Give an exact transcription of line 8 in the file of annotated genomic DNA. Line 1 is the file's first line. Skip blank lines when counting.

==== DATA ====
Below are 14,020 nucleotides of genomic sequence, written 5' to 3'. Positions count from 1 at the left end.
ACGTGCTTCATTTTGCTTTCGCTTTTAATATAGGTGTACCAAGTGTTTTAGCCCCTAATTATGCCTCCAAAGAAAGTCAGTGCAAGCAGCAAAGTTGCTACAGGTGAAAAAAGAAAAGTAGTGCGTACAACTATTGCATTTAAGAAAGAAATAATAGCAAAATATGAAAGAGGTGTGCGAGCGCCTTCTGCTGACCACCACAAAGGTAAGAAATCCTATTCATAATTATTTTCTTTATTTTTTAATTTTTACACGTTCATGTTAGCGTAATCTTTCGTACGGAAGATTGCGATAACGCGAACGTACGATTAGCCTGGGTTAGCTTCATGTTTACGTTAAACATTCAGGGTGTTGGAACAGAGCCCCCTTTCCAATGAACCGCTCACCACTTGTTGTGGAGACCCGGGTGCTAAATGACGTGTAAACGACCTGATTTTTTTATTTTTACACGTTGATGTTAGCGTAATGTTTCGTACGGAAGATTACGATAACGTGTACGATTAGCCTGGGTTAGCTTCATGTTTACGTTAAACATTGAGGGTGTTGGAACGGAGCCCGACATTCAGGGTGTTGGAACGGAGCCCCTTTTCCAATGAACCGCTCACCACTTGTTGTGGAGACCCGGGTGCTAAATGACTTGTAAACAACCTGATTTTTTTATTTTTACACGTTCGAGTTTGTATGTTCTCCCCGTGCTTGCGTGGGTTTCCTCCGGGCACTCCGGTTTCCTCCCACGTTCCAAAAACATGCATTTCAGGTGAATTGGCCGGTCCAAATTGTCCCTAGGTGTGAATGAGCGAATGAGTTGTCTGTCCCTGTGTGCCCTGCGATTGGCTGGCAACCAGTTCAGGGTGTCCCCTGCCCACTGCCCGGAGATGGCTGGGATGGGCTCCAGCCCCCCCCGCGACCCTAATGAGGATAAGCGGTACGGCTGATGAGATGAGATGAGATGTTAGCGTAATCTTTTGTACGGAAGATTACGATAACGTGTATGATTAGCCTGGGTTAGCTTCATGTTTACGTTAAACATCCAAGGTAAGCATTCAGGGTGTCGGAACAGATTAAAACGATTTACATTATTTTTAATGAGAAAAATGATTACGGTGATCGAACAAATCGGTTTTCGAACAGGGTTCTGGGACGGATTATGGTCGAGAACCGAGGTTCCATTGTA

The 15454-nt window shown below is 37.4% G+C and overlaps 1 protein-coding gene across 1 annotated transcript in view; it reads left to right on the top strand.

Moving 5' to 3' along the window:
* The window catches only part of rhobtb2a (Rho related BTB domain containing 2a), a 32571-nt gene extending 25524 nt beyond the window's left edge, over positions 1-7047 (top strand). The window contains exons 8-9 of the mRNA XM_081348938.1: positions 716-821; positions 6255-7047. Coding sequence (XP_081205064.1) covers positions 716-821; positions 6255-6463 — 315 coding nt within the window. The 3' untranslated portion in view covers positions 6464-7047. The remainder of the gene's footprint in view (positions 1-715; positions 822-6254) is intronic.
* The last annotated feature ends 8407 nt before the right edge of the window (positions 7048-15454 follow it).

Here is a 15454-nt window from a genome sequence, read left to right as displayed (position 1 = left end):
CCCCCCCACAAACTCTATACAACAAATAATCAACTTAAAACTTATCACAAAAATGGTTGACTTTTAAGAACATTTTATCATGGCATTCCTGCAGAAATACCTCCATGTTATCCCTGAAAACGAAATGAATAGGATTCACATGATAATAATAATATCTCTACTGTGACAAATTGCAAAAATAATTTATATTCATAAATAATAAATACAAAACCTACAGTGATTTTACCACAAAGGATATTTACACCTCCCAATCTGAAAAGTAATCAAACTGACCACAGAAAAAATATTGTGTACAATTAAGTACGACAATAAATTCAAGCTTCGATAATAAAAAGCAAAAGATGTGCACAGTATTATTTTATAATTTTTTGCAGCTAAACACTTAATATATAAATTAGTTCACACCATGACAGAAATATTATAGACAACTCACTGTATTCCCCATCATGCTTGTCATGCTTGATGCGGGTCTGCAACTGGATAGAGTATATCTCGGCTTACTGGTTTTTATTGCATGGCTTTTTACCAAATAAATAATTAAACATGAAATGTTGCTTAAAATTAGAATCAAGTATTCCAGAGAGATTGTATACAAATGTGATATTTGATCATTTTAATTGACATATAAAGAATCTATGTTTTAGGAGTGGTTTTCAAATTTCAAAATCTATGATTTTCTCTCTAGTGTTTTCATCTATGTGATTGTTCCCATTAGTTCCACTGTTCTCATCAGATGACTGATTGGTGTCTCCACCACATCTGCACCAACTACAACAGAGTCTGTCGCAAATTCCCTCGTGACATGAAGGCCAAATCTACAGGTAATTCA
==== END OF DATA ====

CCCCCCCACAAACTCTATACAACAAATAATCAACTTAAAACTTATCACAAAAATGGTTGACTTTTAAGAACATTTTATCATGGCATTCCTGCAGAAATACCTCCATGTTATCCCTGAAAACGAAATGAATAGGATTCACATGATAATAATAATATCTCTACTGTGACAAATTGCAAAAATAATTTATATTCATAAATAATAAATACAAAACCTACAGTGATTTTACCACAAAGGATATTTACACCTCCCAATCTGAAAAGTAATCAAACTGACCACAGAAAAAATATTGTGTACAATTAAGTACGACAATAAATTCAAGCTTCGATAATAAAAAGCAAAAGATGTGCACAGTATTATTTTATAATTTTTTGCAGCTAAACACTTAATATATAAATTAGTTCACACCATGACAGAAATATTATAGACAACTCACTGTATTCCCCATCATGCTTGTCATGCTTGATGCGGGTCTGCAACTGGATAGAGTATATCTCGGCTTACTGGTTTTTATTGCATGGCTTTTTACCAAATAAATAATTAAACATGAAATGTTGCTTAAAATTAGAATCAAGTATTCCAGAGAGATTGTATACAAATGTGATATTTGATCATTTTAATTGACATATAAAGAATCTATGTTTTAGGAGTGGTTTTCAAATTTCAAAATCTATGATTTTCTCTCTAGTGTTTTCATCTATGTGATTGTTCCCATTAGTTCCACTGTTCTCATCAGATGACTGATTGGTGTCTCCACCACATCTGCACCAACTACAACAGAGTCTGTCGCAAATTCCCTCGTGACATGAAGGCCAAATCTACAGGTAATTCA